The most likely answer to our problem is that the book was originally purchased and tooled for the elder Ranuccio. Following his untimely death in 1529, it seems more than likely that the work would have been given to his namesake nephew, Cardinal Ranuccio, who is perhaps best known today for his depiction, aged 12, by Titian, in his ceremonial robes as a Prior of the Knights of Malta. Three years later, at the tender age of fifteen, his grandfather created him Cardinal of Santa Lucia in Sicily and by 1546 he had become titular Latin Patriarch of Constantinople.

 

Though perhaps not a patron of the arts on the same scale as his elder brother, ‘Il Gran Cardinale’, Alessandro Farnese (1520-1589), Cardinal-Bishop of Ostia, Cardinal Ranuccio also provided support for scholars. A dedication to him by Federico Commandino of the latter’s edition of the works of Archimedes, published by the Aldine press in 1558, is also present in the Worth Library. How Ranuccio Farnese’s copy of Julius Caesar’s Commentaries reached Dublin is unknown. Certainly it was not listed in the inventory of Farnese printed books under-taken in 1653 as listed by François Fossier.[1]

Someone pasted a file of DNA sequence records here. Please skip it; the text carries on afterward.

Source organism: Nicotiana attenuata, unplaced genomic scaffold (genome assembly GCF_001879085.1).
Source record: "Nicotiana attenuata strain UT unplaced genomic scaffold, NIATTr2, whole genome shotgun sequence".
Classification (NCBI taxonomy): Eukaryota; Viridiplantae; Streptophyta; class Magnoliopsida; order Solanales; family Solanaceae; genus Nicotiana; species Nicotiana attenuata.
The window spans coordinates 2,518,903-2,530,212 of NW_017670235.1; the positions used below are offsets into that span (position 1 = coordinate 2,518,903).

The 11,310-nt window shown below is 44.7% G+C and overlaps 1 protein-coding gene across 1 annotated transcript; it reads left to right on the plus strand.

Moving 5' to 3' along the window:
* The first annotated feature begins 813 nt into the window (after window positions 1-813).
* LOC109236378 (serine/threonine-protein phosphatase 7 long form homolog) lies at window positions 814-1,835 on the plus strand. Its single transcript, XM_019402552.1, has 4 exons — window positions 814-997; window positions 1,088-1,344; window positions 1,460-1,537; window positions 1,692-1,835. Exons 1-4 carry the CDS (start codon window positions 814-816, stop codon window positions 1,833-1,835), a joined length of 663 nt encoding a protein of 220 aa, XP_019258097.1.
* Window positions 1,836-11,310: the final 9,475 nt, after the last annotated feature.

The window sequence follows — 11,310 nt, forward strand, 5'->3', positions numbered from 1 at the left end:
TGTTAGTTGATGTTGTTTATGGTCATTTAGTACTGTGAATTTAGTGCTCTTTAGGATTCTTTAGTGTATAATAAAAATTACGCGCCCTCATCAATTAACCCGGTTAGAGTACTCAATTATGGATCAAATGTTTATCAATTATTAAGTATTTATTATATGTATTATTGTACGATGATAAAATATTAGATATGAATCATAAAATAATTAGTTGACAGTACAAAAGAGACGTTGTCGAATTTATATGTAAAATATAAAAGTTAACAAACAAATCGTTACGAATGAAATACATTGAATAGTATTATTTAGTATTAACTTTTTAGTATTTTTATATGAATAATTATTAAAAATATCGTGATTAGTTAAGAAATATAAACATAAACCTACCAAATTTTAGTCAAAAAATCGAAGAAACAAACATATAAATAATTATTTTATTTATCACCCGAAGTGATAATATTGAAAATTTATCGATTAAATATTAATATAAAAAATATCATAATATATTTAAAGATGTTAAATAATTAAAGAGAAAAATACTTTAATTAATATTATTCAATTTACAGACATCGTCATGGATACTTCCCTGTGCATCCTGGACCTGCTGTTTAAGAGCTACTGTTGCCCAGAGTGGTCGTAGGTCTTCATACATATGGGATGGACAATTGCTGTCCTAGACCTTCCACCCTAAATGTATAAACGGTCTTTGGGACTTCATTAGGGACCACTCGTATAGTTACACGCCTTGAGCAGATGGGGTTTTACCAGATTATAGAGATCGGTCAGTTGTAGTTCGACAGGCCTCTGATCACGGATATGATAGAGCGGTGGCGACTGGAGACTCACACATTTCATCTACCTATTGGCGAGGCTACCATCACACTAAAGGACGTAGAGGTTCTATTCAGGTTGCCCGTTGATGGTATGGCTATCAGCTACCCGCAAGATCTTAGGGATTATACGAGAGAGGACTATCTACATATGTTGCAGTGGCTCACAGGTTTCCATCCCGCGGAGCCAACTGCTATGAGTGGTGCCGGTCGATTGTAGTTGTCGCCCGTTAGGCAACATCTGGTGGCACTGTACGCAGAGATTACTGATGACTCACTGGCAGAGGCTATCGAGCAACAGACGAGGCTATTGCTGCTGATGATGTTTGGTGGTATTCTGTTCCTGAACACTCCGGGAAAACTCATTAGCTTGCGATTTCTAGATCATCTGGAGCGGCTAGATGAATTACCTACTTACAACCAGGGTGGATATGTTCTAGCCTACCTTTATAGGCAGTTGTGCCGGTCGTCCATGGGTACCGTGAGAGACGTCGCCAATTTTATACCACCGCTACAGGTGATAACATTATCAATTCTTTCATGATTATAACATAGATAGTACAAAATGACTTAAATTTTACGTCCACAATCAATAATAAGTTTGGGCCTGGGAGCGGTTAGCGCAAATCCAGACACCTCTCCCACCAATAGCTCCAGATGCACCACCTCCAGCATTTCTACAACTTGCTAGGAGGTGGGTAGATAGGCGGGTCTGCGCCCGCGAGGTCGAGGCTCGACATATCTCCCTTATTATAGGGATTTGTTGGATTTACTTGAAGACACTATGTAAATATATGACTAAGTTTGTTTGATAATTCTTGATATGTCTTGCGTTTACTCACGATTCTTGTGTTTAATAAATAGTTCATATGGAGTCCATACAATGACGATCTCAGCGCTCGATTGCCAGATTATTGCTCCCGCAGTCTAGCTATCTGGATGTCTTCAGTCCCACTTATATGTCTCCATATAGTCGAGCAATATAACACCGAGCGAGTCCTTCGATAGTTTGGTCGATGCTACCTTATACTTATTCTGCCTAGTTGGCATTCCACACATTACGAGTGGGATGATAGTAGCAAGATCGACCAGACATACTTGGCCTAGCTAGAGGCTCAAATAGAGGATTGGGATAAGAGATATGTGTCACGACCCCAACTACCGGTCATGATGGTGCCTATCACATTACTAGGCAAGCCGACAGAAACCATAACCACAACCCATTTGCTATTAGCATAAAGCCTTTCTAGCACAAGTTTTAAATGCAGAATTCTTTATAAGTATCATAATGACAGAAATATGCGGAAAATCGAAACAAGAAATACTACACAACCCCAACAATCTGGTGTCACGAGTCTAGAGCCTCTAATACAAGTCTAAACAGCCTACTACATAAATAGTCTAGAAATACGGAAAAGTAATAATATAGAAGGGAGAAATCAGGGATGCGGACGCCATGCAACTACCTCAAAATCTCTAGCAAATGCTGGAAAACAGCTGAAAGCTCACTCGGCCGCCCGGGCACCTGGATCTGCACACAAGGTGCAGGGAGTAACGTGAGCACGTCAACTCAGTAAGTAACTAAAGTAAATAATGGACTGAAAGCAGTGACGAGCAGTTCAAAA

Farnese map of Gaul

Map of Gaul.

 

The Farnese copy of Caesar’s Commentaries and the works of Archimedes dedicated to Cardinal Ranuccio Farnese, share something else: unusually for Aldines, particularly early Aldines, they are both illustrated. Ranuccio’s copy of the Commentaries includes woodcut maps of both Gaul and Spain and also woodcuts of military fortifications at various cities. Aldus deliberately draws attention to these in the title of the work which not only notes their presence but also the addition of a useful listing of place names.

 

Farnese Massilia

Fortifications of Massilia.

 

In this image we see the fortifications of Massilia (modern day Marseille). Massilia had played an important role in Caesar’s civil wars: in April 49 BC Caesar’s legatus, Gaius Trebonius, had laid siege to it while Caesar was en route to subdue the Roman province of Hispania. Having won the naval battle at Massilia, Trebonius and Caesar were eventually victorious and the city fell on 6 September 49 BC. The text doesn’t just cover Caesar’s Gallic wars but also his campaigns en route to power.